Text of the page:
The topic of evolution has brought many conflicting views from scientists and theologians. Theologians believe that the world was created by God in seven days, six days of work, one day of rest. Scientist believe that the world has evolved from organism to organism. There has been a compromise that because a day might have been many years, that God created the world, but it looks like a evolution over time. Although, these compromise is often discarded by many theologians.

What about the supernatural? How does the world perceive the supernatural? Religion and the supernatural, if discussed broadly enough, can be confused for the same topic (Cavendish 112). The supernatural is something that cannot be defined by scientist or people. And a person can choose whether or not they believe that the supernatural exists. With science and religion, it is agreed that theories and beliefs are about things that we know exist, such as water, earth, and human life. Where as with the paranormal, well, the supernatural has no explanation. In the book, Phantoms, the power in the whole town is gone. this can easily be explained by science, but it can also be the cause of something that is unexplainable. Dean Koontz relates the two themes, religion and science, by using an unexplainable element (Draper 54). This element happens to be the supernatural. The two main characters return home to their town to find all the residents dead. They cannot yet come to a conclusion on what they find. Scientists are flown in and squads are brought in to protect the survivors. What they discover is least what they expected.

The "killer" is not a human being or a disease. Some of the characters believe it to be the form of the devil, or evil, while other characters believe it to be a prehistoric being from many years earlier. After research, and prayer, the survivors discover that the being is an acid type being, and can be destroyed-using science. The being is defeated, but it took both the strong belief in religion to give the characters strength to mentally defeat the being, and science to physically defeat the being. Dean Koontz uses a harmonious

relationship between religion and science. James Draper says, "I feel Dean Koontz, whether he knows it or not, is trying to state that instead of religion and science fighting, they should work together to overcome and defeat the ‘evils' of the world."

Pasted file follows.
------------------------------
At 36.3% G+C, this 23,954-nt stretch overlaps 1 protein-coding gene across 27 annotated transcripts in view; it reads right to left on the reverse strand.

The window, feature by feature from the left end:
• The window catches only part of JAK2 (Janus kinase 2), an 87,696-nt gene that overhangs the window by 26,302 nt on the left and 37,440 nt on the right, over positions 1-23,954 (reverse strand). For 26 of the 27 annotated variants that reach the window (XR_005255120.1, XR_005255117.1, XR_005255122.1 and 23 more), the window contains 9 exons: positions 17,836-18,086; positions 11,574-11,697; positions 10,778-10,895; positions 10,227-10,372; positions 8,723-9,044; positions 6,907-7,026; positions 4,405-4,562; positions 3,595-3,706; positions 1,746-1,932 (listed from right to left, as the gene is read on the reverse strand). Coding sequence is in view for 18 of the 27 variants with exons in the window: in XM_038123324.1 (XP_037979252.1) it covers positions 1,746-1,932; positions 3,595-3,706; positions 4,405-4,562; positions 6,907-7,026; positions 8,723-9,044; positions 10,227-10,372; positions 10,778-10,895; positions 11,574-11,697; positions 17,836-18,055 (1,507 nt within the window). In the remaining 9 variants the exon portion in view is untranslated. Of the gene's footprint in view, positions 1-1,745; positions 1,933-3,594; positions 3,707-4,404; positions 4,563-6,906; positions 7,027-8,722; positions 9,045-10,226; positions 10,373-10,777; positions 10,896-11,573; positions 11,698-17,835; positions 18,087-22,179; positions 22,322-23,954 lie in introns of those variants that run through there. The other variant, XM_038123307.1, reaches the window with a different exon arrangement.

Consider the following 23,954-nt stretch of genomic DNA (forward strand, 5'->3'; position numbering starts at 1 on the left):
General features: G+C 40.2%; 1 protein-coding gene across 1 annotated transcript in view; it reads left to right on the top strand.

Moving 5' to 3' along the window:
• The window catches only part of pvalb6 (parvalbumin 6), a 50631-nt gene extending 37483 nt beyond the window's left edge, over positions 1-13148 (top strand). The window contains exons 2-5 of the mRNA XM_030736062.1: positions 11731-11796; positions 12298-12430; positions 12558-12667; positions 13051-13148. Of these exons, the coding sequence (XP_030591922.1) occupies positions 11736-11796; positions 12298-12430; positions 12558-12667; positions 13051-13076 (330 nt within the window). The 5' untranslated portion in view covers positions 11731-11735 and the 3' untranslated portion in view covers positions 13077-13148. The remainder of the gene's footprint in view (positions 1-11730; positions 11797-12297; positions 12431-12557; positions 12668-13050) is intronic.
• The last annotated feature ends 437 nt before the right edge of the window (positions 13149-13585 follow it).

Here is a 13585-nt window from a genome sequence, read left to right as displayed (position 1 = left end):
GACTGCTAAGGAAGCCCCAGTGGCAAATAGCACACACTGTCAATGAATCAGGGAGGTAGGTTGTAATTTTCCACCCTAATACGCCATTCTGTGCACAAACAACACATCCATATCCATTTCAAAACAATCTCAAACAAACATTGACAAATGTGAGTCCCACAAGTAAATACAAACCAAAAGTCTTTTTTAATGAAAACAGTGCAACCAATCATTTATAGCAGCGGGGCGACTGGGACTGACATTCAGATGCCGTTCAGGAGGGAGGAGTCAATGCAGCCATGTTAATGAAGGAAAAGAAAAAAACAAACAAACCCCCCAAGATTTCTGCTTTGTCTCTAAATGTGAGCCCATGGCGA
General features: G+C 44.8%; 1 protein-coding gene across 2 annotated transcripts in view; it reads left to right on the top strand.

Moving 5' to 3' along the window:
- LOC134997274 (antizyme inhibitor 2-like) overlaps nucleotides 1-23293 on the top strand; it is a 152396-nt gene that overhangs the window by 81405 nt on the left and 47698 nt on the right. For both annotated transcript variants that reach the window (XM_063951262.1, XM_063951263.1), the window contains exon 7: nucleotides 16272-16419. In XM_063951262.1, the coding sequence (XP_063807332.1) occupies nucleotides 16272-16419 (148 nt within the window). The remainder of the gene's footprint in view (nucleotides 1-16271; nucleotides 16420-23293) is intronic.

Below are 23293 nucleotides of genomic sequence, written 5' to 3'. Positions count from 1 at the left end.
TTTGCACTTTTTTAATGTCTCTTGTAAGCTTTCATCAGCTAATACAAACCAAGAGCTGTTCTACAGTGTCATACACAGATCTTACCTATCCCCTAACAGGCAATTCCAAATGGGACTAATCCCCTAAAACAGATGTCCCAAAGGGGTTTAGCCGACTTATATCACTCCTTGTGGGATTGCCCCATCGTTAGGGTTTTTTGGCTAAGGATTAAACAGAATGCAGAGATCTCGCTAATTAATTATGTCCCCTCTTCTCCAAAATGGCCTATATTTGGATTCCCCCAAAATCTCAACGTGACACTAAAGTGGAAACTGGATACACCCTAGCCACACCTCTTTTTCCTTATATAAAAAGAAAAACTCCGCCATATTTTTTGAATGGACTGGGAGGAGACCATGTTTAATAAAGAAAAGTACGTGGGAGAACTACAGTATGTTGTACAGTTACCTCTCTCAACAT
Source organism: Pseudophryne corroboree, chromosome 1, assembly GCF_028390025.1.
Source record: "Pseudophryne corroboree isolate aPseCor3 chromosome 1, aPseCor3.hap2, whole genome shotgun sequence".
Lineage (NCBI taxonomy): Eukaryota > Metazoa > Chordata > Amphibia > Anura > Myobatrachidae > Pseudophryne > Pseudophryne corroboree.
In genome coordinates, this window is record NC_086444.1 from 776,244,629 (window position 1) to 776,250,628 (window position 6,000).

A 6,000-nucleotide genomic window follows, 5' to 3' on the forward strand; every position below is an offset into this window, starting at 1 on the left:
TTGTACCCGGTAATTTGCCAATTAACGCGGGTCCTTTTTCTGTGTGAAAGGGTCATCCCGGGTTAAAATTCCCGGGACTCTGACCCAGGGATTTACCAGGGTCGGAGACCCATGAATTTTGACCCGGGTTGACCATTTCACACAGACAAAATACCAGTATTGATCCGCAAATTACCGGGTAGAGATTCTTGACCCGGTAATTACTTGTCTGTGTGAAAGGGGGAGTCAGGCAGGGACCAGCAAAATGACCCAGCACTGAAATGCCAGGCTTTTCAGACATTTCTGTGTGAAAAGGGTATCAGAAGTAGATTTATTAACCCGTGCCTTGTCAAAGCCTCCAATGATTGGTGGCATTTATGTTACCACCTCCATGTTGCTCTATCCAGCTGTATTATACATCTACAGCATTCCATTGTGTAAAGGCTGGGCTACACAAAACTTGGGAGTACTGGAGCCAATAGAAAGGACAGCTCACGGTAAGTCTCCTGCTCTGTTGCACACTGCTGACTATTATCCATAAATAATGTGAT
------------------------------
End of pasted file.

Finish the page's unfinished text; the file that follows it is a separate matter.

The battle between religion and science has existed too long to end now. And even if it does, there will still be people who disagree with religion, science, or both. Lately there has been a study called Realistic Idealism. Realistic Idealism is dedicated to the concept that philosophical ideas and morality can be based on evidence (Hall 28). It is a friendly philosophy similar to all religions through reverence and faith. If enough theologians and scientists agree to try Realistic Idealism, it could bring a "truce" to the war between religion and science.

Religion and science are both two issues that are believed by personal preference. If a person believes strongly enough in a religion, the discoveries of science has no effect on this person. Likewise, if a person believes in science strongly enough, then the values and morals of religion will also have no effect. Religion and Science are opinions, personal preferences, and just two of the many choices of beliefs a person has today. And if someone is

open-minded, then he/she will be able to see the unity of religion and science.

Works Cited

Cavendish, Richard. Man, Myth, and Magic. New York: Marshall Cavendish, 1985.

Draper, James P. Contemporary Literary Criticism. Vol 78. New York: Gale Research Inc, 1994.

The Gale Group. Koontz, Dean. June 10, 1998. January 7 2000. Online. Internet. Available www.galenet.com

Guiley, Rosemary Ellen. Harpers Encyclopedia of Mystical
Paranormal Experiences. New York: Harper Collins, 1991.

Hall, Norman F. "Is the War Between Religion and Science
Over?" The Humanist; Pgs 25-29. May/June 1986.

Koontz, Dean. Phantoms. New York: Puntam, 1983.